November is another month that has more than one birthstone to choose from: topaz and citrine. In the time before modern gemological analysis made it possible to distinguish between similarly colored gemstones, these golden stones were frequently mistaken for one another. While each is a beautiful and affordable addition to your jewelry collection, there are differences worth noting before you make a choice.
Topaz has been used as a gemstone since the classical era. Its name is thought to derive either from the word Topazios, the ancient Greek name for the island Zabargad, or the Sanskrit word “topas,” for “heat” or “fire.” Topaz is a silicate mineral with a Mohs hardness of 8 (the hardest of any silicon-based mineral), which makes it suitable for use in any type of jewelry. It is also pleochroic, which means it displays different colors in different crystal directions.
While topaz in its natural state is golden-brown to yellow, it can take on a variety of different colors (such as red, pale green, pink, or blue) from impurities or heat or radiation treatments. Blue topaz is a popular alternative to sapphires, due to its relatively affordable price. Topaz gemstones are usually free of visible inclusions or flaws, and they are often found in emerald or oval cuts that take advantage of the naturally elongated crystal shape of the mineral. The most important factor in a topaz’s value is its color. Highly saturated color is more prized, and the rarer the hue, the more valuable the stone.
Citrine, a pale yellow to brownish orange mineral, has been used as a gemstone since 300 B.C. It is a variety of quartz that gets its color from trace amounts of iron. Its Mohs hardness of 7 makes it durable enough to use in most types of jewelry, even rings. It was particularly popular in Victorian times and in the Art Deco period. Its name comes from the French word “citron,” which means “lemon.”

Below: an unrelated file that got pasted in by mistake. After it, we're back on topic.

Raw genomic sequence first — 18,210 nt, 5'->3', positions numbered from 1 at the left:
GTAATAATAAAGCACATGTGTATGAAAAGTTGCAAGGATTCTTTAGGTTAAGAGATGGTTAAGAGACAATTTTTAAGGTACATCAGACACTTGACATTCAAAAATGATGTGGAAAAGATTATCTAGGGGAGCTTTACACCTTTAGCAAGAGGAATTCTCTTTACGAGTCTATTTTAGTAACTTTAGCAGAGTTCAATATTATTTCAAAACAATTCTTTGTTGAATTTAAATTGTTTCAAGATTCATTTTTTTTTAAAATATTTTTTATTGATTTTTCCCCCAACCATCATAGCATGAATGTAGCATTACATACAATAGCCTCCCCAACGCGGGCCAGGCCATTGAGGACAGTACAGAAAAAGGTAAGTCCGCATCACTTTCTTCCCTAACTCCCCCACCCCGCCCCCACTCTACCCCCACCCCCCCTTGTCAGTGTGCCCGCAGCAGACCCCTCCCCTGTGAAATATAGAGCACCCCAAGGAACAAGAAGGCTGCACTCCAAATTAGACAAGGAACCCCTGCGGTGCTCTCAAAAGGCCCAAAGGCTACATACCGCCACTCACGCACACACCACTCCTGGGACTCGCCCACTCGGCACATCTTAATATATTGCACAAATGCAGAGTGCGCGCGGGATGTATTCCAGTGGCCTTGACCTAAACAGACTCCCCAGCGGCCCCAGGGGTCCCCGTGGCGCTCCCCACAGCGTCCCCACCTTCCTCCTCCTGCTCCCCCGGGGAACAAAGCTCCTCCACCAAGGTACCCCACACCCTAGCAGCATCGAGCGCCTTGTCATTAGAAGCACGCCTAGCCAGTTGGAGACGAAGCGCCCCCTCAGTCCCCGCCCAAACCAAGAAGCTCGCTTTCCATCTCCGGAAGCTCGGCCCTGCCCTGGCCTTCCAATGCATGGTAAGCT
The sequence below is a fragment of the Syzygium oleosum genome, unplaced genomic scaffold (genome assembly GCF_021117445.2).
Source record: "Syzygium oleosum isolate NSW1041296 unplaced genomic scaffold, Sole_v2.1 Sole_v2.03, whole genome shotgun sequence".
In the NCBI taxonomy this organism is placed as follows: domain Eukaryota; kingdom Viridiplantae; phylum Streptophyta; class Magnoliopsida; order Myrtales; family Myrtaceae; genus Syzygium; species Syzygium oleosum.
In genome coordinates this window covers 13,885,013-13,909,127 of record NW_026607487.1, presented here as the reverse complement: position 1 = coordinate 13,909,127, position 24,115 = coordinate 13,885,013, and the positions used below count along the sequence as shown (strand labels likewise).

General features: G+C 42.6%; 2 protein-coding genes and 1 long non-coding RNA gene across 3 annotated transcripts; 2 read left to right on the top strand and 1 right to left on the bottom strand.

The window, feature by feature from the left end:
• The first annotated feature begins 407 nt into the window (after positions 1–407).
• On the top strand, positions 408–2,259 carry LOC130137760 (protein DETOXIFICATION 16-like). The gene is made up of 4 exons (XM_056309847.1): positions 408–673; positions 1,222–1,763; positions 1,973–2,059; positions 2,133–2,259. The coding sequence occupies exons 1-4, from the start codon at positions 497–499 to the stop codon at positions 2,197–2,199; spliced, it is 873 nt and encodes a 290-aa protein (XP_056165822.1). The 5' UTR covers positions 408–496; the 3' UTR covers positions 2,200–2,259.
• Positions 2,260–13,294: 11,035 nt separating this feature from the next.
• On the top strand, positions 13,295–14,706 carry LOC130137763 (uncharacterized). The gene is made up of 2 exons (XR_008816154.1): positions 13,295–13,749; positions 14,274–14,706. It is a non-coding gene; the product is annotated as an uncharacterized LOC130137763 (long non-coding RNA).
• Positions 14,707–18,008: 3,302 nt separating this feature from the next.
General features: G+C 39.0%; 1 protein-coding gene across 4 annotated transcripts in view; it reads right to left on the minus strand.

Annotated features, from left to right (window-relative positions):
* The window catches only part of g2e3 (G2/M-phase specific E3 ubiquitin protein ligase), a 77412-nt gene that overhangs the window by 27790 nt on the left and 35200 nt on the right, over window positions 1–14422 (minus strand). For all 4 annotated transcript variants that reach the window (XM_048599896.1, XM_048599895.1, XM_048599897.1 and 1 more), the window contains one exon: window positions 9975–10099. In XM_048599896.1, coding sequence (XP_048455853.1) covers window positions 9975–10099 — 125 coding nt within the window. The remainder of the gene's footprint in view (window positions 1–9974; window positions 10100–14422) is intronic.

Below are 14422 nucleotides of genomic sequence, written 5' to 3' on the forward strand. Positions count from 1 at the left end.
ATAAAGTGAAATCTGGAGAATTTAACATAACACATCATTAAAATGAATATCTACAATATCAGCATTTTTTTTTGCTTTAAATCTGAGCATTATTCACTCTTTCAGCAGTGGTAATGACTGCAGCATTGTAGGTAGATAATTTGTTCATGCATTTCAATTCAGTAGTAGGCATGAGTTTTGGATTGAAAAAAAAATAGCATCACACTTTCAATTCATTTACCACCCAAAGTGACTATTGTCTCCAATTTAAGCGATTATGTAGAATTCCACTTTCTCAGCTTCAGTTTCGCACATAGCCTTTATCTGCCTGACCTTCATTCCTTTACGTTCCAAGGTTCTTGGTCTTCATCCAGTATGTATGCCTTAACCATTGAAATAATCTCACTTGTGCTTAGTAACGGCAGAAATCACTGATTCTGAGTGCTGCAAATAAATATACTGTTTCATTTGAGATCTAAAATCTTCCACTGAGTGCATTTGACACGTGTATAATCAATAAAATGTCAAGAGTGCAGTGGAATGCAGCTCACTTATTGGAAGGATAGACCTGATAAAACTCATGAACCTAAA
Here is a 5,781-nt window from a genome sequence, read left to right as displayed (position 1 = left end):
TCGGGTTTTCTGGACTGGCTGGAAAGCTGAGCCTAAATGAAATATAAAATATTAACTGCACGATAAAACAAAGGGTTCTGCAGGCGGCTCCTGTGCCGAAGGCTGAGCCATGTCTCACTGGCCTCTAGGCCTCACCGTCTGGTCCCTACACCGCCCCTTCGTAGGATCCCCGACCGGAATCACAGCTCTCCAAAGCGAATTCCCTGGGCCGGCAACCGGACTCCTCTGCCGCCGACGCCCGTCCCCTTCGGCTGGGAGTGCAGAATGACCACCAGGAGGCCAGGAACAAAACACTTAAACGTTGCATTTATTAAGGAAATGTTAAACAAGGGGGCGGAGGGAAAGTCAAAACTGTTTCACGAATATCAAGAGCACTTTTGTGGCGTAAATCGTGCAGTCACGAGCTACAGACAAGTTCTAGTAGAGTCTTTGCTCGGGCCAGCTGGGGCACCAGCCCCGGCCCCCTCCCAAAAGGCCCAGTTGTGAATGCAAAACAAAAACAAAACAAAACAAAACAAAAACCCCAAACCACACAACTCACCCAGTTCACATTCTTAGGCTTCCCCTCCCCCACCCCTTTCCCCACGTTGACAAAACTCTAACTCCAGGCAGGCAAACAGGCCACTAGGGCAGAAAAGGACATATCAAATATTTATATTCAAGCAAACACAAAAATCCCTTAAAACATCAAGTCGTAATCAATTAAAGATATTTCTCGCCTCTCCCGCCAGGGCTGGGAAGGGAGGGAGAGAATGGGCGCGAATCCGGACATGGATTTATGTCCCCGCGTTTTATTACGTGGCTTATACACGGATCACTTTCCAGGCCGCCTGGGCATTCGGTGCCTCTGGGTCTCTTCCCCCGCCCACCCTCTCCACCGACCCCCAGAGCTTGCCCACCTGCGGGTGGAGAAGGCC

The color of citrine ranges from a pale yellow to a brownish orange. Natural citrines—i.e., those that have not been treated in any way to change or enhance their hue—are becoming rare. Many citrines on the market are heat-treated amethysts (another gemstone form of quartz). This treatment is common, permanent, and stable.
Like topaz, citrine is widely available without any eye-visible inclusions—any such flaws would reduce the value of a stone significantly. Color is key to a citrine’s value, with the finest stones exhibiting a rich saturated yellow to reddish-orange color free of brown tones. Even larger stones tend not to be marked up significantly on a per-carat basis, making them a good choice for bold jewelry designs.
Auction King regularly stocks topaz and citrine necklaces, pendants, rings, and more. Our live online auction format allows you to bid on items from the comfort of your own home, obtaining quality jewelry at below-market values. Sign up for a free online account to get started!